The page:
Project: Research project

Project Details


Clinical manifestations (functional deficit) of spinal cord diseases
such as multiple sclerosis or traumatic cord injury are thought to be
closely related to the degree of axonal disruption and/or demyelination-
the ability of spinal cord axons to conduct nerve impulses is dependent
on the fidelity of the myelin sheaths. Conventional magnetic resonance
(MR) images do not provide information regarding axonal integrity.
However, MR-based measurement of apparent diffusion coefficients (ADC)
can exploit the intrinsic anisotropy of white matter-the myelin sheaths
restrict water diffusion perpendicular to the uninjured axons, but do
not affect diffusion parallel to the axons. Thus ADC measured
longitudinally (lADC) and transverse (tADC) to the axon fiber axis may
be used to detect and characterize white matter damage by quantitating
the loss of normal white matter diffusion anisotropy. However, ADC is
also sensitive to changes in the relative intracellular/extracellular
water content; therefore, the combined effects of axonal swelling,
extracellular edema, and demyelination in spinal cord disease complicate
the interpretation of MRI-based measurements of ADC.

The primary objective is to utilize a computer model to determine the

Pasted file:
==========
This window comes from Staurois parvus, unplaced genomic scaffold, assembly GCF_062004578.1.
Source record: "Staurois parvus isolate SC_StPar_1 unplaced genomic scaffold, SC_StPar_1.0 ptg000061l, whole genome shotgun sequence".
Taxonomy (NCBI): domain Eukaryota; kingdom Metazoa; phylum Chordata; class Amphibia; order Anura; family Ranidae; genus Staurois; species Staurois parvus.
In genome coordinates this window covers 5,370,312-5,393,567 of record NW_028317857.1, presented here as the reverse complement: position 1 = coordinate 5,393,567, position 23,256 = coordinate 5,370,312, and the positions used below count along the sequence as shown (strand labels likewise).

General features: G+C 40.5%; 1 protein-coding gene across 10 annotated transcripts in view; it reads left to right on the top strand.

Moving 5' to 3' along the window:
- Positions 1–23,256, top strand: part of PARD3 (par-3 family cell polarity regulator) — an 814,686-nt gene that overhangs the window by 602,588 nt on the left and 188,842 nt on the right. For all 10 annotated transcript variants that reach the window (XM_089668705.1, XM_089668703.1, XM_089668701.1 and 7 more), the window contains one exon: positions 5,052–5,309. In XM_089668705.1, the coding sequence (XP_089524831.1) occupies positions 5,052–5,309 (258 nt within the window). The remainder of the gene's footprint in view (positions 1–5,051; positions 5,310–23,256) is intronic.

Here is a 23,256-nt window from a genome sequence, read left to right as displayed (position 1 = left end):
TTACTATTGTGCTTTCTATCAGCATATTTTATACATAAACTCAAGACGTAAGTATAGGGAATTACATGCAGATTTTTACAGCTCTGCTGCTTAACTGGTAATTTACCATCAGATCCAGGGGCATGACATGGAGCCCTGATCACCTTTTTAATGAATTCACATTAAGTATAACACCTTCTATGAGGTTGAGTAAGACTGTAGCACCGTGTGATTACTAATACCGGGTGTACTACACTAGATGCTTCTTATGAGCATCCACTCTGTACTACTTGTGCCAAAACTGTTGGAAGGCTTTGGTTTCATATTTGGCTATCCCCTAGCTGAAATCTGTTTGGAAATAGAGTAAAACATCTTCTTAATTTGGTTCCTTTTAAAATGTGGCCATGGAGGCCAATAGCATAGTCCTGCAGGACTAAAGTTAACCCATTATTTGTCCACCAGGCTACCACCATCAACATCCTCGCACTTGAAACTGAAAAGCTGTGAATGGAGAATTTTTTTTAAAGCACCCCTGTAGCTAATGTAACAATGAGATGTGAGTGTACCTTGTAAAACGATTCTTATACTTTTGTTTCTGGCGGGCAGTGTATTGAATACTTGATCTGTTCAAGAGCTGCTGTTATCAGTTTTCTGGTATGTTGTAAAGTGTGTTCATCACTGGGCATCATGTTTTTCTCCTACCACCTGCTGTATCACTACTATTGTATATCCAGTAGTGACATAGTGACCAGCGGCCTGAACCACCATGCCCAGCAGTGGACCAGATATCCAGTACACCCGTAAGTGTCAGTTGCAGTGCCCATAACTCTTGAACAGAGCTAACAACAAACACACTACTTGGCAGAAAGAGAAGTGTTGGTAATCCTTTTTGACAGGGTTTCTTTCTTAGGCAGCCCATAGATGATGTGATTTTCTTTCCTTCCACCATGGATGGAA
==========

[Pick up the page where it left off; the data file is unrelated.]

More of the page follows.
dependence of MRI-based measurements of tADC and 1ADC in spinal cord
white matter on axonal morphology (distribution of axons, cellular
volume fraction) and axonal integrity (permeability). A computer
simulation of diffusion among axons has been developed that uses
microscopic images of white matter as input; thus no assumptions are
made concerning the axonal arrangement, cellular volume, or myelin
sheath thicknesses. Preliminary results exhibit excellent agreement
between the computer calculations and ADC measured in spinal cord.
Computer simulations indicate that the competing affects of axonal
swelling and demyelination can be deconvolved, without making explicit
assumptions for the values of the intrinsic intracellular and
extracellular diffusion coefficients. The model will be validated by
comparing computer predictions to measured ADC in animal models of
multiple sclerosis (EAE in rats and mice) and traumatic cord injury
(weight-drop injury in rats). The remainder of the research effort is
directed at determining the sensitivity of ADC to pathology in an animal
model of early multiple sclerosis.

A reliable model for white matter diffusion, which can relate measured
ADC values to underlying pathologic changes at the cellular level, would
one day allow the radiologist to infer axonal integrity, and thus
enhance prognostic capability of MRI in spinal cord disease.
Effective start/end date9/15/989/30/98


  • National Institute of Neurological Disorders and Stroke


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